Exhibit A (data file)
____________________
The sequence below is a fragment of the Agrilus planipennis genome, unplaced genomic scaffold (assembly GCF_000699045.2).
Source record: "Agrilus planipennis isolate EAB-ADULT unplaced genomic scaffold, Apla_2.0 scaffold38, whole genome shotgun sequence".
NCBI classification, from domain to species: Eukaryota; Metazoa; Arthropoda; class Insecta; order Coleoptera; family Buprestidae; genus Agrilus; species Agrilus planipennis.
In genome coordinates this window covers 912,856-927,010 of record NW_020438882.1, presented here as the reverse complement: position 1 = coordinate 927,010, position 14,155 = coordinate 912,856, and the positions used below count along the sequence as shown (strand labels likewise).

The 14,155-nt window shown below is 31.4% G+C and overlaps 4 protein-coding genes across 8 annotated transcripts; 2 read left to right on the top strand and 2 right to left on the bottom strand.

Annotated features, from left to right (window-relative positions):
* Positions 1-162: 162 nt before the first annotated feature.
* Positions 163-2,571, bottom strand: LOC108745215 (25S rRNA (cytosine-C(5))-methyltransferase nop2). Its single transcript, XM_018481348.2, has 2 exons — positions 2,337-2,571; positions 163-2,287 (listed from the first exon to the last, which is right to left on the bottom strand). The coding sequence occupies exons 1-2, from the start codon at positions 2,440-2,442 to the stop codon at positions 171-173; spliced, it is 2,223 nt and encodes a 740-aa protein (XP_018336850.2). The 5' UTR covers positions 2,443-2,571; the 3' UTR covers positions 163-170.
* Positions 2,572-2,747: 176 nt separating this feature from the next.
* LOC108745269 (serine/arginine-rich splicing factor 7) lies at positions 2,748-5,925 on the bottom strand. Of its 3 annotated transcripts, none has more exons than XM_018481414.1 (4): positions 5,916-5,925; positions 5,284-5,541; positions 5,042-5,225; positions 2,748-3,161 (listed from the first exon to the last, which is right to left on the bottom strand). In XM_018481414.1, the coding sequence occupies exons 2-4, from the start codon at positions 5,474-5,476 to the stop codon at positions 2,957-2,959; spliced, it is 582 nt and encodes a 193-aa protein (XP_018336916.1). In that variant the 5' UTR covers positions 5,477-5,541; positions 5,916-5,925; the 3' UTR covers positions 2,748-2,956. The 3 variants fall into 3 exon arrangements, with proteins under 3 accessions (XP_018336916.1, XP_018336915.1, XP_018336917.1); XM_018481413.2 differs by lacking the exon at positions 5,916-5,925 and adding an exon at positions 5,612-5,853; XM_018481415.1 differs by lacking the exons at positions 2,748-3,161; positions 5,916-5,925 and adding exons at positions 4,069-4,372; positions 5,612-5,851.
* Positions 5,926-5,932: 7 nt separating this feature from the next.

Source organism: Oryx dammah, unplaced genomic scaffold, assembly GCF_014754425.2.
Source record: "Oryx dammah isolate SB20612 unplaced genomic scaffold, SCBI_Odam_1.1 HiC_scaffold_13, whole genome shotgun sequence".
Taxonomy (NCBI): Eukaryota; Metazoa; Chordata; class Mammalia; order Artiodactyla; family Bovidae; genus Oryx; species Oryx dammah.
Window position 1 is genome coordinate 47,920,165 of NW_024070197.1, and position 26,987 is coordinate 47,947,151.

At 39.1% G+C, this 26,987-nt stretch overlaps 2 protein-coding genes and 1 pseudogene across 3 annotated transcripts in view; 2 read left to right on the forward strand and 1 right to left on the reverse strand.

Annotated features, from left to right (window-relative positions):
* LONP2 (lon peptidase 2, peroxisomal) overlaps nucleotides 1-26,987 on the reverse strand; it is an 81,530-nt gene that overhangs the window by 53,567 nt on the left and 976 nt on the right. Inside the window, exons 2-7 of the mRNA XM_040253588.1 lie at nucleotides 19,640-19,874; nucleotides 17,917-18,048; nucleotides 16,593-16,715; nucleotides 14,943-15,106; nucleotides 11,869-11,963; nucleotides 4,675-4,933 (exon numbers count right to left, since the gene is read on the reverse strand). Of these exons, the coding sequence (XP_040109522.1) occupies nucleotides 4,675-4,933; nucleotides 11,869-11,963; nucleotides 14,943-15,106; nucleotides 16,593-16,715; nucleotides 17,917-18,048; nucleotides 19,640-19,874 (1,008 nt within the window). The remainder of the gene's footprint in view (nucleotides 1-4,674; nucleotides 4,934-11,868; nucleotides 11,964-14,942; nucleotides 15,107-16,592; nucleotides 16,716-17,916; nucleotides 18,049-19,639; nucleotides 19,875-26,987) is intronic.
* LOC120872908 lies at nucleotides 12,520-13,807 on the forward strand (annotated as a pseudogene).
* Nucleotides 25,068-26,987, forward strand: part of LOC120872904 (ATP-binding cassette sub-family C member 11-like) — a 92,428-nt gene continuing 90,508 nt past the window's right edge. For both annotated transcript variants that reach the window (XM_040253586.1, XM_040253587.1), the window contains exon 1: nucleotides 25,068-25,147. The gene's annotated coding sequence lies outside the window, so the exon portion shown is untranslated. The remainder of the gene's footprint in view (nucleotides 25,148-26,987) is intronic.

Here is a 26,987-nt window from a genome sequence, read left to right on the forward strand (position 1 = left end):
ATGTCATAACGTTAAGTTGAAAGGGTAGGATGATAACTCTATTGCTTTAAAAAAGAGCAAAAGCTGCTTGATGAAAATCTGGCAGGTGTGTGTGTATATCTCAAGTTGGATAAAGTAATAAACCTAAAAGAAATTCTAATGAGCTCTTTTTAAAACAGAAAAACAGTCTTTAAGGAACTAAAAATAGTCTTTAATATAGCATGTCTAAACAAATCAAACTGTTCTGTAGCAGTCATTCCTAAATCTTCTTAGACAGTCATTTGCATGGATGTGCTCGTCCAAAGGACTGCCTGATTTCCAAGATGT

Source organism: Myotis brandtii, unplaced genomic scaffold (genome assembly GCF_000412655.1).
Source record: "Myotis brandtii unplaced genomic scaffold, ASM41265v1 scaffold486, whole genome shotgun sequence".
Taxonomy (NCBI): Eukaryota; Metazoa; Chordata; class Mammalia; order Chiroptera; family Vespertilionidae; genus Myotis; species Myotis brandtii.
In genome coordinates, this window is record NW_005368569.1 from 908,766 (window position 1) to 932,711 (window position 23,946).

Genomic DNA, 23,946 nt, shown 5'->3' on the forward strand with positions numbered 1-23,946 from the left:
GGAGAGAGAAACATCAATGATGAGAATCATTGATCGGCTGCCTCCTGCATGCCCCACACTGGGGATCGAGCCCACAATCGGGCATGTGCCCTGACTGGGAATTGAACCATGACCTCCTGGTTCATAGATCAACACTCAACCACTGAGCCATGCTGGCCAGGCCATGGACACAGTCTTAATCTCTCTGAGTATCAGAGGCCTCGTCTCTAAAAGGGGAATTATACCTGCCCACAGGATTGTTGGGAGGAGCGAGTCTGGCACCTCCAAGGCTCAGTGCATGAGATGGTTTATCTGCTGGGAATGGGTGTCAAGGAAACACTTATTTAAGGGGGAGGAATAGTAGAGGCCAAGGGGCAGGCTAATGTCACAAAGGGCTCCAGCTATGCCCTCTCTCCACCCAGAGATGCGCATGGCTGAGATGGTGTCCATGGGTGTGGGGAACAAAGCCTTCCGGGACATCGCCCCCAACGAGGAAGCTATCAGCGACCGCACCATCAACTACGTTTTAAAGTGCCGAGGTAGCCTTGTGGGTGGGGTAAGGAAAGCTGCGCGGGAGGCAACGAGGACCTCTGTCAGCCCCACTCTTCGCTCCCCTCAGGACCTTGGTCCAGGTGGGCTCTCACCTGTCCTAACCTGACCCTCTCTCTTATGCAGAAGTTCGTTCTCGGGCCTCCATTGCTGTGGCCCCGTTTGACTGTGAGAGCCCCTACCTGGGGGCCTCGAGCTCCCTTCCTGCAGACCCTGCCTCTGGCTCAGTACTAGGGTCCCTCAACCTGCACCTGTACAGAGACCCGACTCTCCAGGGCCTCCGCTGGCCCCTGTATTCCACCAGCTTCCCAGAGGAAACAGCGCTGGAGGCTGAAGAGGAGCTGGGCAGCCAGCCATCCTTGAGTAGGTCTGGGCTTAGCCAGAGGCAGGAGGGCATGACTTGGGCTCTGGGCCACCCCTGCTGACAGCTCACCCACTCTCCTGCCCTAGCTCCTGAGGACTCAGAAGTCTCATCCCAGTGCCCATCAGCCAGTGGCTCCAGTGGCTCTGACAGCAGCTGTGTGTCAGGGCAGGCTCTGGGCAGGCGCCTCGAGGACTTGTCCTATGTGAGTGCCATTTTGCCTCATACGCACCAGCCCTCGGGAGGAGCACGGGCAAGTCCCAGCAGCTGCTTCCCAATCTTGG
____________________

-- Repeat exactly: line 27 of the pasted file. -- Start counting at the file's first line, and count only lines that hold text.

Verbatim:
Genomic DNA, 23,946 nt, shown 5'->3' on the forward strand with positions numbered 1-23,946 from the left: